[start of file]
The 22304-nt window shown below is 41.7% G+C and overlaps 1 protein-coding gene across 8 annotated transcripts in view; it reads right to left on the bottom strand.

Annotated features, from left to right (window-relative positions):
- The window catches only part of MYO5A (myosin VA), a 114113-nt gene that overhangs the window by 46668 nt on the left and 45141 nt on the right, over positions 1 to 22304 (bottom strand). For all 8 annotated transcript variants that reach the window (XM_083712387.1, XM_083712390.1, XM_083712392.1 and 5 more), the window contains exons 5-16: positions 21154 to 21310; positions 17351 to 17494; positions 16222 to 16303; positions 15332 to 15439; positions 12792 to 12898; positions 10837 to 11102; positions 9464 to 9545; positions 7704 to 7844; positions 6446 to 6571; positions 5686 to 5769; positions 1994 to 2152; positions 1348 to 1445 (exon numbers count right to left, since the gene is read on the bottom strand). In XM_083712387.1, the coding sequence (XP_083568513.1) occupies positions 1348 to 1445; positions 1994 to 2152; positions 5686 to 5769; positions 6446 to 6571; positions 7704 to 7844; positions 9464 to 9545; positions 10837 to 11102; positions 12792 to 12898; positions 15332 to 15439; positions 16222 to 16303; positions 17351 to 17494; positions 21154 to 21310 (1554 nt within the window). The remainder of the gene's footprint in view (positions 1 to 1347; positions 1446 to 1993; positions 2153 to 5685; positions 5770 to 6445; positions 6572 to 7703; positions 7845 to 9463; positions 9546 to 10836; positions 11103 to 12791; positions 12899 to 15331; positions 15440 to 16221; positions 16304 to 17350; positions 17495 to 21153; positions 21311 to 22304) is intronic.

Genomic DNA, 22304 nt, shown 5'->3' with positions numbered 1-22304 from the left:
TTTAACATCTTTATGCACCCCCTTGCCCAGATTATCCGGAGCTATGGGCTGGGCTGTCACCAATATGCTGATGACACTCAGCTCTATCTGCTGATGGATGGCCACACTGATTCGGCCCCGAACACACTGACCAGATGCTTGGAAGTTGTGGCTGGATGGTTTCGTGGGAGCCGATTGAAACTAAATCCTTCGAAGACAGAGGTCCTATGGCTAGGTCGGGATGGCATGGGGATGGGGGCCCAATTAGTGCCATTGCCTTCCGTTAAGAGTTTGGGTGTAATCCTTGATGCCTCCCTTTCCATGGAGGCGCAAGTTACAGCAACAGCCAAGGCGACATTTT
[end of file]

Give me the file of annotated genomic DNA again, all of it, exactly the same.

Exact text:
The 22304-nt window shown below is 41.7% G+C and overlaps 1 protein-coding gene across 8 annotated transcripts in view; it reads right to left on the bottom strand.

Annotated features, from left to right (window-relative positions):
- The window catches only part of MYO5A (myosin VA), a 114113-nt gene that overhangs the window by 46668 nt on the left and 45141 nt on the right, over positions 1 to 22304 (bottom strand). For all 8 annotated transcript variants that reach the window (XM_083712387.1, XM_083712390.1, XM_083712392.1 and 5 more), the window contains exons 5-16: positions 21154 to 21310; positions 17351 to 17494; positions 16222 to 16303; positions 15332 to 15439; positions 12792 to 12898; positions 10837 to 11102; positions 9464 to 9545; positions 7704 to 7844; positions 6446 to 6571; positions 5686 to 5769; positions 1994 to 2152; positions 1348 to 1445 (exon numbers count right to left, since the gene is read on the bottom strand). In XM_083712387.1, the coding sequence (XP_083568513.1) occupies positions 1348 to 1445; positions 1994 to 2152; positions 5686 to 5769; positions 6446 to 6571; positions 7704 to 7844; positions 9464 to 9545; positions 10837 to 11102; positions 12792 to 12898; positions 15332 to 15439; positions 16222 to 16303; positions 17351 to 17494; positions 21154 to 21310 (1554 nt within the window). The remainder of the gene's footprint in view (positions 1 to 1347; positions 1446 to 1993; positions 2153 to 5685; positions 5770 to 6445; positions 6572 to 7703; positions 7845 to 9463; positions 9546 to 10836; positions 11103 to 12791; positions 12899 to 15331; positions 15440 to 16221; positions 16304 to 17350; positions 17495 to 21153; positions 21311 to 22304) is intronic.

Genomic DNA, 22304 nt, shown 5'->3' with positions numbered 1-22304 from the left:
TTTAACATCTTTATGCACCCCCTTGCCCAGATTATCCGGAGCTATGGGCTGGGCTGTCACCAATATGCTGATGACACTCAGCTCTATCTGCTGATGGATGGCCACACTGATTCGGCCCCGAACACACTGACCAGATGCTTGGAAGTTGTGGCTGGATGGTTTCGTGGGAGCCGATTGAAACTAAATCCTTCGAAGACAGAGGTCCTATGGCTAGGTCGGGATGGCATGGGGATGGGGGCCCAATTAGTGCCATTGCCTTCCGTTAAGAGTTTGGGTGTAATCCTTGATGCCTCCCTTTCCATGGAGGCGCAAGTTACAGCAACAGCCAAGGCGACATTTT